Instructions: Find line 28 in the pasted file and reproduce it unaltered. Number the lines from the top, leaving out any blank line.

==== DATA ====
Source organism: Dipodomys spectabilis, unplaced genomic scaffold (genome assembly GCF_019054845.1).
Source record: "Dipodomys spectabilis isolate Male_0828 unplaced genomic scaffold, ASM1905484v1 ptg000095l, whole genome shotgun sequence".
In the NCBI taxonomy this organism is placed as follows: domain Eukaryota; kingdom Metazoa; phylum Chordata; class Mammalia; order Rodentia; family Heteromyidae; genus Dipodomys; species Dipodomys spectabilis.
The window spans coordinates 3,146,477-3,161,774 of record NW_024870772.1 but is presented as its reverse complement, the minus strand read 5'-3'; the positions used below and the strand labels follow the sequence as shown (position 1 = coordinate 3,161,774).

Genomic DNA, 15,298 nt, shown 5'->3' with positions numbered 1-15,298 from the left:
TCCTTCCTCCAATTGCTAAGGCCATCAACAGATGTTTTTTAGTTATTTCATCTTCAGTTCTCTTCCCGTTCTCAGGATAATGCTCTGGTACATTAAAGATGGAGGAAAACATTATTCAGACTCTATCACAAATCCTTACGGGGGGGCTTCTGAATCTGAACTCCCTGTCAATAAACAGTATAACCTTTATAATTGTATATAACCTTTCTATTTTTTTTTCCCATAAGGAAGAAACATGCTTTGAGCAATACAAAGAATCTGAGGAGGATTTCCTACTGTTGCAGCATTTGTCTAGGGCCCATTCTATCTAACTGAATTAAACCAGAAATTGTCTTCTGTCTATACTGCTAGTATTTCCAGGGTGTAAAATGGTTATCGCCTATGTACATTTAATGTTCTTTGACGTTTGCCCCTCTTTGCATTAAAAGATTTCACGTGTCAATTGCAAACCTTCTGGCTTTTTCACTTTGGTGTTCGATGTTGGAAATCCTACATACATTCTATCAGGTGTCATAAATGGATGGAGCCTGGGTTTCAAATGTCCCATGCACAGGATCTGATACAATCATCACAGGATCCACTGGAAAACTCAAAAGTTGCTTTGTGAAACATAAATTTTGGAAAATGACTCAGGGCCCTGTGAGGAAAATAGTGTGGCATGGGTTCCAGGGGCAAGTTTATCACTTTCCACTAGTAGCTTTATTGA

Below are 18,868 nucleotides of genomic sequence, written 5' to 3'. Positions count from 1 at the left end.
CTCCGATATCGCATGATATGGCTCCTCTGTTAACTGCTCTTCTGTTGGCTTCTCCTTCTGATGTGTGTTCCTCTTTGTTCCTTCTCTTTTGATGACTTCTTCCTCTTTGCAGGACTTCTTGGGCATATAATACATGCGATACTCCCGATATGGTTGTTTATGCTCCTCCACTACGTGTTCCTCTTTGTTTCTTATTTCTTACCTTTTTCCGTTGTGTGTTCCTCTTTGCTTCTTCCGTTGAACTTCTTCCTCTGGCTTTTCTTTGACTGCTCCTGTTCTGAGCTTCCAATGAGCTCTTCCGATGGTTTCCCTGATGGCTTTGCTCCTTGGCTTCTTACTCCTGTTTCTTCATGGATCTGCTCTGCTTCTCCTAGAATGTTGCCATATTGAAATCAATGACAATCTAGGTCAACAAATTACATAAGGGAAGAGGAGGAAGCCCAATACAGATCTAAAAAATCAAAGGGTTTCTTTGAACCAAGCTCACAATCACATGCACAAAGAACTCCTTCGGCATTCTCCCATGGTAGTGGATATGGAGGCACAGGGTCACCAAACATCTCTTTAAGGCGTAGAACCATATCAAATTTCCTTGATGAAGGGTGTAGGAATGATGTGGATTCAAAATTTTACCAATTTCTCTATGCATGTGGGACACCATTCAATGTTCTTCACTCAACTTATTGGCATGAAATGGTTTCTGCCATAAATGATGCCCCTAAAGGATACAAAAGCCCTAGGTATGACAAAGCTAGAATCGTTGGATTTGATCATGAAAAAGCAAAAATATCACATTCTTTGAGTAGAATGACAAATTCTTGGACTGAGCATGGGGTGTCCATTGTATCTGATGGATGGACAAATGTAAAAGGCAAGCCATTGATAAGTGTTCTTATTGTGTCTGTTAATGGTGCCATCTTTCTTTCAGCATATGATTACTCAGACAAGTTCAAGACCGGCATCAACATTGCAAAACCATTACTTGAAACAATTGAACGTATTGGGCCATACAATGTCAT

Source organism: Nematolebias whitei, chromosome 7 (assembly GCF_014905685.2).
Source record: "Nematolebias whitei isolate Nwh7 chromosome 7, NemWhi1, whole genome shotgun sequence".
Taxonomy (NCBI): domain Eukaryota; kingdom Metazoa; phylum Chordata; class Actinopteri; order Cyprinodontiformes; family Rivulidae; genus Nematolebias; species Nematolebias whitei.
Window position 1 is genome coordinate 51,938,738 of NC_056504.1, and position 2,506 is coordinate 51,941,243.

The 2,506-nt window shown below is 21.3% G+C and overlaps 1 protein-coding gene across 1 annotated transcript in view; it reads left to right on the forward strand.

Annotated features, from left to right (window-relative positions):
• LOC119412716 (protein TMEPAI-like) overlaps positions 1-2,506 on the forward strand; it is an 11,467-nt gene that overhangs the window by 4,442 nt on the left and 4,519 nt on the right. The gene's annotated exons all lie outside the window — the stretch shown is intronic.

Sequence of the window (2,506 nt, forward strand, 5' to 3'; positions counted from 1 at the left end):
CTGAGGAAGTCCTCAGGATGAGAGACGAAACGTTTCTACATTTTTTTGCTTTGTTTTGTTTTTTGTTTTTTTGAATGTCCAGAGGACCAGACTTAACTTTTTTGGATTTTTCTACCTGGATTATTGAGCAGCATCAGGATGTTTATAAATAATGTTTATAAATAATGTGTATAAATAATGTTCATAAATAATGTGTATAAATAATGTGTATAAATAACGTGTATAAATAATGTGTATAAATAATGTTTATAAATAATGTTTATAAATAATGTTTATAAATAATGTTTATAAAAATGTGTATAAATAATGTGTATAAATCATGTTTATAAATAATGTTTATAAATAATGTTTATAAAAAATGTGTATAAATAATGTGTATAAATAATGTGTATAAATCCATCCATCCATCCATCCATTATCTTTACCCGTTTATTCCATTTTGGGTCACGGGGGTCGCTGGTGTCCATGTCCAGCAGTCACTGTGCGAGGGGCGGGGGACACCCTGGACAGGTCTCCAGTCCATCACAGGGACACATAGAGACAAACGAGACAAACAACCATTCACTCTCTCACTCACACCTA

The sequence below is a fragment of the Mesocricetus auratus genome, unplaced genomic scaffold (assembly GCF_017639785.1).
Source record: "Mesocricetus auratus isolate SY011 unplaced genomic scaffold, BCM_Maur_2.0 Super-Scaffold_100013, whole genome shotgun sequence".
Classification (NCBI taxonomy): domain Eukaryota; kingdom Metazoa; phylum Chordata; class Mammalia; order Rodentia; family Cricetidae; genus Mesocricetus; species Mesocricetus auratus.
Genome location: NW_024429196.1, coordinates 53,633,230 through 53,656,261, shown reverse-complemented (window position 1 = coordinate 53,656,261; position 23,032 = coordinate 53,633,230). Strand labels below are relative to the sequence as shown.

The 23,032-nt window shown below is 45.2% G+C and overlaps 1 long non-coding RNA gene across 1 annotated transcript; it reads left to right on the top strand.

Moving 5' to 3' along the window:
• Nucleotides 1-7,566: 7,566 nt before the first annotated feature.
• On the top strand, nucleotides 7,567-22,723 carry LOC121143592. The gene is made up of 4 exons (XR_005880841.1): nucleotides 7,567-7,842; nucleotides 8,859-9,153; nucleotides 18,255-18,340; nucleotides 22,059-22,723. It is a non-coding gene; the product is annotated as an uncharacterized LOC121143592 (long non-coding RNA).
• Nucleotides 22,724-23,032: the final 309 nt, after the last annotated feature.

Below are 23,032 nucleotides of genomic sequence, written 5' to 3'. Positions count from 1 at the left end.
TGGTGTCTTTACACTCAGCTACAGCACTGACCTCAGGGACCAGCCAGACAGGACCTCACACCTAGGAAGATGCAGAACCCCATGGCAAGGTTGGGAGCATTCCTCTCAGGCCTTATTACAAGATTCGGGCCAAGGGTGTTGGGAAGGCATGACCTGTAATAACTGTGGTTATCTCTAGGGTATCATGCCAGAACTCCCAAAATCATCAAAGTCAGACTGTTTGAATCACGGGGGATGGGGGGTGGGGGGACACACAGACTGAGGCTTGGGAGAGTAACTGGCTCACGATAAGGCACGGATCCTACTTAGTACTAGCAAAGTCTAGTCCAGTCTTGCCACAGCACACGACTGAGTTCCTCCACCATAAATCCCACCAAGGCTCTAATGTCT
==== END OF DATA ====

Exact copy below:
TGGTGTCTTTACACTCAGCTACAGCACTGACCTCAGGGACCAGCCAGACAGGACCTCACACCTAGGAAGATGCAGAACCCCATGGCAAGGTTGGGAGCATTCCTCTCAGGCCTTATTACAAGATTCGGGCCAAGGGTGTTGGGAAGGCATGACCTGTAATAACTGTGGTTATCTCTAGGGTATCATGCCAGAACTCCCAAAATCATCAAAGTCAGACTGTTTGAATCACGGGGGATGGGGGGTGGGGGGACACACAGACTGAGGCTTGGGAGAGTAACTGGCTCACGATAAGGCACGGATCCTACTTAGTACTAGCAAAGTCTAGTCCAGTCTTGCCACAGCACACGACTGAGTTCCTCCACCATAAATCCCACCAAGGCTCTAATGTCT